The landscape around Fort McMurray is chillingly primal; nestled in the Athabasca River valley, thick pine forest surrounds most of the town. There is very little road access beyond Hwy. 63, which runs north-south through the middle of town.
To the south is thick boreal forest -- a sight in and of itself, though there's next to nothing but wilderness. You'll find Engstrom Lake Provincial Recreation Area (tel. 780/743-7437), with campsites (at C$20 a night) and fire pits near the water, 80km (50 miles) south and east along Rte. 881; closer, the Hangingstone River Provincial Recreation Area (tel. 780/743-7440) has C$15 campsites, 35km (22 miles) south on Hwy. 63.
The main attraction -- if you want to call it that -- is north of town. If the wind's blowing the wrong way, you can smell it well before you see it -- a thick, sulfuric stench hanging in the air. As you cross the Athabasca River on the somewhat grand Athabasca Bridge, you'll pass an exit for Fort McMurray's lone subdivision. Then, you're on the road to the second-largest oil deposits on earth.
Don't worry. You can't possibly miss it. Suddenly, the forest peels back and you're in Syncrude territory, which, along with Suncor, was the first company on the oil sands way back in the '60s. You'll see a massive crane -- we're talking 5 or 6 stories high, with a bucket the size of a house -- just outside the security fences of the Syncrude site. This is both a stab at public education and some bald-faced hubris; the crane sits next to a tiny parking lot, with a cursory description of its function, for the curious. Whatever the intent, it is an astonishing piece of machinery -- made all the more so by the fact that, from where it sits, you can see dozens of the working models spread out across the dull gray sprawl of sand that stretches as far as the eye can see.
Of course, to truly appreciate the scope of what you're seeing, you need to see it from the air. McMurray Aviation (tel. 780/791-2182; www.mcmurrayaviation.com) can arrange a one-hour aerial tour of the city and the plants for C$140 per person (minimum 4 people).
Across Hwy. 63 (and if you intend to cross, be careful, as the two-lane road here is as busy as any urban freeway at rush hour, loaded with workers changing shifts at the various mines that run 24 hours a day) is another public gesture by Syncrude -- a small herd of bison, grazing on reclaimed pasture. The land is expended oil sands mines that have been filled back in and replanted (oil companies call them "reclaimed" wetlands; however, not a single acre -- and there are hundreds -- has been certified as such by the provincial government).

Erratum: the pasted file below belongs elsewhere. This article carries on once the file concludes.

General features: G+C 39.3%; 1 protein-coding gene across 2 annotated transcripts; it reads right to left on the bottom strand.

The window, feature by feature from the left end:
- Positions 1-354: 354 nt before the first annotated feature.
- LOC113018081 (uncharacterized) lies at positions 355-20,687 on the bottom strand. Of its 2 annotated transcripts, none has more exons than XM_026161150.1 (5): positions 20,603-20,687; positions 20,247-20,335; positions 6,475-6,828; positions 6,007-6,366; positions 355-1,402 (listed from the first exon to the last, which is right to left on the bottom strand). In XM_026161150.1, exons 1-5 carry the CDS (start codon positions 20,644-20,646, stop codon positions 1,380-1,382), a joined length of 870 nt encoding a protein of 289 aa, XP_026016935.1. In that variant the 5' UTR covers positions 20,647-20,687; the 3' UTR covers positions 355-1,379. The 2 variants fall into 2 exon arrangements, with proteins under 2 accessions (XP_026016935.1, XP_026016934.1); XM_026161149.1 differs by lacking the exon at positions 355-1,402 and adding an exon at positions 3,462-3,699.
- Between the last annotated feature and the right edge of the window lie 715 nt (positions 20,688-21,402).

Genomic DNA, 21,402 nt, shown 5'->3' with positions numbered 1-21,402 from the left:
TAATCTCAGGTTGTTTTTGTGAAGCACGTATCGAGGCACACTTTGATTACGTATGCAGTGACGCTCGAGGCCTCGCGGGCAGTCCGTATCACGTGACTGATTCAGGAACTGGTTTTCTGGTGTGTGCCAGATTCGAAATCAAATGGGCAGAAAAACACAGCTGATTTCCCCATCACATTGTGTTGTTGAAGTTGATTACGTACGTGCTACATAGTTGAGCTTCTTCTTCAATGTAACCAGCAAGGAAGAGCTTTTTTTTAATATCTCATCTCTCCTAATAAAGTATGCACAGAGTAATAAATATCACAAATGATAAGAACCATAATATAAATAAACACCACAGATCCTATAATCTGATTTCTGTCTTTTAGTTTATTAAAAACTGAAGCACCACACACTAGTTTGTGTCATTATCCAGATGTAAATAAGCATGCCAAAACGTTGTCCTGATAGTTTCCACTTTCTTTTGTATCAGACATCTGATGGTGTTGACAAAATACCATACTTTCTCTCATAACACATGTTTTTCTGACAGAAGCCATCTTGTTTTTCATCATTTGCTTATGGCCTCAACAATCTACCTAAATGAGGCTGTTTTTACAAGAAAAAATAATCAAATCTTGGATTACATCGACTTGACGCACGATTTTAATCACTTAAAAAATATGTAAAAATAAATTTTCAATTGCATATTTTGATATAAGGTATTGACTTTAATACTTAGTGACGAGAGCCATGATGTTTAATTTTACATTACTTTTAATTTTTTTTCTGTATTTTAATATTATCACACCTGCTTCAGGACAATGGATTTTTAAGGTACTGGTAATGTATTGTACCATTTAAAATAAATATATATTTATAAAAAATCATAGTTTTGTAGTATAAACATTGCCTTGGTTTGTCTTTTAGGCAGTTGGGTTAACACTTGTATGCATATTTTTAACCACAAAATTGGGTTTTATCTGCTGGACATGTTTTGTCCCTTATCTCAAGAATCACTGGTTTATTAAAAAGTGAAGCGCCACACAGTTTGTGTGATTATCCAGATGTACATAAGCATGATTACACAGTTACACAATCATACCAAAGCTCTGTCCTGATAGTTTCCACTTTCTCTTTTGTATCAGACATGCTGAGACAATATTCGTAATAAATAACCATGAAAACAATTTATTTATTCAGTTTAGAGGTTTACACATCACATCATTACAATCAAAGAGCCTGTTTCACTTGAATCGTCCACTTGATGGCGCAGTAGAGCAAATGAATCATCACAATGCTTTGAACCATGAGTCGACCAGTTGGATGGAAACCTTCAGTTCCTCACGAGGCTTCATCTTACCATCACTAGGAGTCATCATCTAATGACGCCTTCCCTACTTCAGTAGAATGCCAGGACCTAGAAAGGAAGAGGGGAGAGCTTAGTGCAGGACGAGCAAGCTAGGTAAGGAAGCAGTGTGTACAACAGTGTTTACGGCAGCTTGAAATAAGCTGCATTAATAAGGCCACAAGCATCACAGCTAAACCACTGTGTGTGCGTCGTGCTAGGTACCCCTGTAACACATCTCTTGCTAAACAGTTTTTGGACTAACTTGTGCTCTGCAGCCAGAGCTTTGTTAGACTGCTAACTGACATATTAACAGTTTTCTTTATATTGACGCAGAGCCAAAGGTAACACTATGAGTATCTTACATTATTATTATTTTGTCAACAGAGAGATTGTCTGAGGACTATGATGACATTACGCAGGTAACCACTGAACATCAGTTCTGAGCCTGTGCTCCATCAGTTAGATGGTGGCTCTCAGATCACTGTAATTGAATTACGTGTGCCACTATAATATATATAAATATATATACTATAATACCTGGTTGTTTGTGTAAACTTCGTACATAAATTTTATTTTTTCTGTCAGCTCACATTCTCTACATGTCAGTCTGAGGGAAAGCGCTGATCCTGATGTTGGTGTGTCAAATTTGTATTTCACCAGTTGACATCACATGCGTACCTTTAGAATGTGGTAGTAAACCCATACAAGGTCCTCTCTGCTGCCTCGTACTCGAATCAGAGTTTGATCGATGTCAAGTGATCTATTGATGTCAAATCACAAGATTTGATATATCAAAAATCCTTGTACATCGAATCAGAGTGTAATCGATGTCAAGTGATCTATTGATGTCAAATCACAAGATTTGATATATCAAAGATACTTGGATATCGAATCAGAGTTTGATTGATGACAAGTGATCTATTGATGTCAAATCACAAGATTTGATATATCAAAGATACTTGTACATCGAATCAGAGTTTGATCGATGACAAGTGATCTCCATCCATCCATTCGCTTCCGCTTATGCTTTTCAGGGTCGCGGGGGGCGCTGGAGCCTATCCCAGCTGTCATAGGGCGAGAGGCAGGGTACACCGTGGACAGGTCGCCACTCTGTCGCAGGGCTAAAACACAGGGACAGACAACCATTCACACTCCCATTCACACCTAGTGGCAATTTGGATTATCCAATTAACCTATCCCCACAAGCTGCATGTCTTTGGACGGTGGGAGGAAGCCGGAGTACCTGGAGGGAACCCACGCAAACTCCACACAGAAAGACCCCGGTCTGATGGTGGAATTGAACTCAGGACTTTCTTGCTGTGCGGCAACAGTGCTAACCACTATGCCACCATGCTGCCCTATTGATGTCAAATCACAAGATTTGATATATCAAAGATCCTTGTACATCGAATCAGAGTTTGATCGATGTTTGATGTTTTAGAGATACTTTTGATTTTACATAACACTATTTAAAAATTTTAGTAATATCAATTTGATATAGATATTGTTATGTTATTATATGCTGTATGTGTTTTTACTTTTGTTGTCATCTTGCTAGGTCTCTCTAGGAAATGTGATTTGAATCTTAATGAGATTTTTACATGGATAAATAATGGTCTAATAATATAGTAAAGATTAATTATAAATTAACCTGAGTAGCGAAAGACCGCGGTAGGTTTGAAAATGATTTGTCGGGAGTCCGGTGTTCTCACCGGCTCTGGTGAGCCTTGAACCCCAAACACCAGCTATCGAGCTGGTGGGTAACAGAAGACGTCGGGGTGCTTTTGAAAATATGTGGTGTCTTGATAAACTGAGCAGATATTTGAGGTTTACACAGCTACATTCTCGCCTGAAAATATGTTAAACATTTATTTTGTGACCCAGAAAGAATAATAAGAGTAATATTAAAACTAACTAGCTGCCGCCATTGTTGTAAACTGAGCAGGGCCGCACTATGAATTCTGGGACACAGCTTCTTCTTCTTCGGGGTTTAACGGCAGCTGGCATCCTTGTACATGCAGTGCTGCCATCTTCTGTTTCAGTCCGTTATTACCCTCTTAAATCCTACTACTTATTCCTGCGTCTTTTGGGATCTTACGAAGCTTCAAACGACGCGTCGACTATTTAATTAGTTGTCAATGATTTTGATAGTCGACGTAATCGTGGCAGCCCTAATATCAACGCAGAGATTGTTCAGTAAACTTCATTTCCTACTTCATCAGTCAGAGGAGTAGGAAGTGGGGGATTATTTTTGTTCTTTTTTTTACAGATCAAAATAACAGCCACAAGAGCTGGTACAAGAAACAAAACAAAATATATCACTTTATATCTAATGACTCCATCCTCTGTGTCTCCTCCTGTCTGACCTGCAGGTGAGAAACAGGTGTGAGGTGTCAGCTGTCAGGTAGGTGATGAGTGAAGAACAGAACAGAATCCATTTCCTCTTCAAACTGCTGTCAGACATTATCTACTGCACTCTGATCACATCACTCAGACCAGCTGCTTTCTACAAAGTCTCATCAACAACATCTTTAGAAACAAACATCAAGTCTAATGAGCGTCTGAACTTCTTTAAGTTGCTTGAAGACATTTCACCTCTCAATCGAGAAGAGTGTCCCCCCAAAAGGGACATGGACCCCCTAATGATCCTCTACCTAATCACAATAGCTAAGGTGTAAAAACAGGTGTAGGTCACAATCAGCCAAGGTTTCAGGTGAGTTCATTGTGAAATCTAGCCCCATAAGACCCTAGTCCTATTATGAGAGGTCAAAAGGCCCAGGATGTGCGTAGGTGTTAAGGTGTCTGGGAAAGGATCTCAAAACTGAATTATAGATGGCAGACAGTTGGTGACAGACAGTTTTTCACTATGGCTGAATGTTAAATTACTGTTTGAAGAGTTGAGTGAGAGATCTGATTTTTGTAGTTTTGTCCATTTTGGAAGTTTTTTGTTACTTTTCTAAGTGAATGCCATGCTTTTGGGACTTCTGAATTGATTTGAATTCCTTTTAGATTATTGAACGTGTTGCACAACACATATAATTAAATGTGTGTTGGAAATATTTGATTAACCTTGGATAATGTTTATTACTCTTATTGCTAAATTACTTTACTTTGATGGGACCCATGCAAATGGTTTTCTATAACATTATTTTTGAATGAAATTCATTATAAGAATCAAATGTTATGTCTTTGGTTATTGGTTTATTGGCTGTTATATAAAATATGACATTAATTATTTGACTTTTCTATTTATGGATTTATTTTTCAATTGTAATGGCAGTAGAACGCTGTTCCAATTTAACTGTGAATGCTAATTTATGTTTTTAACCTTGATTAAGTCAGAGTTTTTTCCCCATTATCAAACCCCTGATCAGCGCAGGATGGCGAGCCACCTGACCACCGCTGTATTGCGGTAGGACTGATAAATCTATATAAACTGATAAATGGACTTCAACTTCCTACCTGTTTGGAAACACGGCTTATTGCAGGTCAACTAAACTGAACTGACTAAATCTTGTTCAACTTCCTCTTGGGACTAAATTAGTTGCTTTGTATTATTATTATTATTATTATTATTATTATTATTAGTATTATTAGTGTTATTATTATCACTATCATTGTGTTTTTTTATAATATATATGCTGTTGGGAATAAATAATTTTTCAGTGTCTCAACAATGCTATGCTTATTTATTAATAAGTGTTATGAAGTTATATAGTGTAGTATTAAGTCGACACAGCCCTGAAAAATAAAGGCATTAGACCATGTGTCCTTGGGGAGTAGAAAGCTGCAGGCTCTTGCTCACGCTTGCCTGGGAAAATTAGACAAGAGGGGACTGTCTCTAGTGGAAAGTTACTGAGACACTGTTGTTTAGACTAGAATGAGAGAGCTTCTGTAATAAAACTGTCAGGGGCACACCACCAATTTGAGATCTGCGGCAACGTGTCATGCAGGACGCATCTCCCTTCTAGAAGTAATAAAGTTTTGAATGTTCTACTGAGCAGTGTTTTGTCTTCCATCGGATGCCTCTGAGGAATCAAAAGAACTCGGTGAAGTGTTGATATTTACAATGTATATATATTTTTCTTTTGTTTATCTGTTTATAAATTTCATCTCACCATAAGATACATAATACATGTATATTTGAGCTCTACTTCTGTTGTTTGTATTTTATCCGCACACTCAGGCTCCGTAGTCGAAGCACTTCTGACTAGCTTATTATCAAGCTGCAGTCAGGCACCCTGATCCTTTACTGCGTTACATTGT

Right next to the bison, "poppers" -- noisy flares that fire at regular intervals to keep birds from landing on the toxic tailings from the refining process -- flame into the air from the surface of the Syncrude tailings pond. The air is typically heavy with sulfuric smell. It's fair to say that these are likely not the happiest bison on earth.
Traveling past Syncrude will take you through the heart of the oil sands developments; Hwy. 63 slices right through the middle of them, so you're surrounded as you go by. The passage takes almost half an hour, so huge are the mines themselves; even the giant equipment is dwarfed by their mass.
Once you're through, you can turn off to Fort McKay, a nearby First Nations settlement set right in the heart of all the development; with only 150 people, industry has sprung up all around them. The community is trying to broker a deal with one of the companies to develop the ground beneath their feet -- they're considering moving the community itself, for obvious reasons.
Note: This information was accurate when it was published, but can change without notice. Please be sure to confirm all rates and details directly with the companies in question before planning your trip.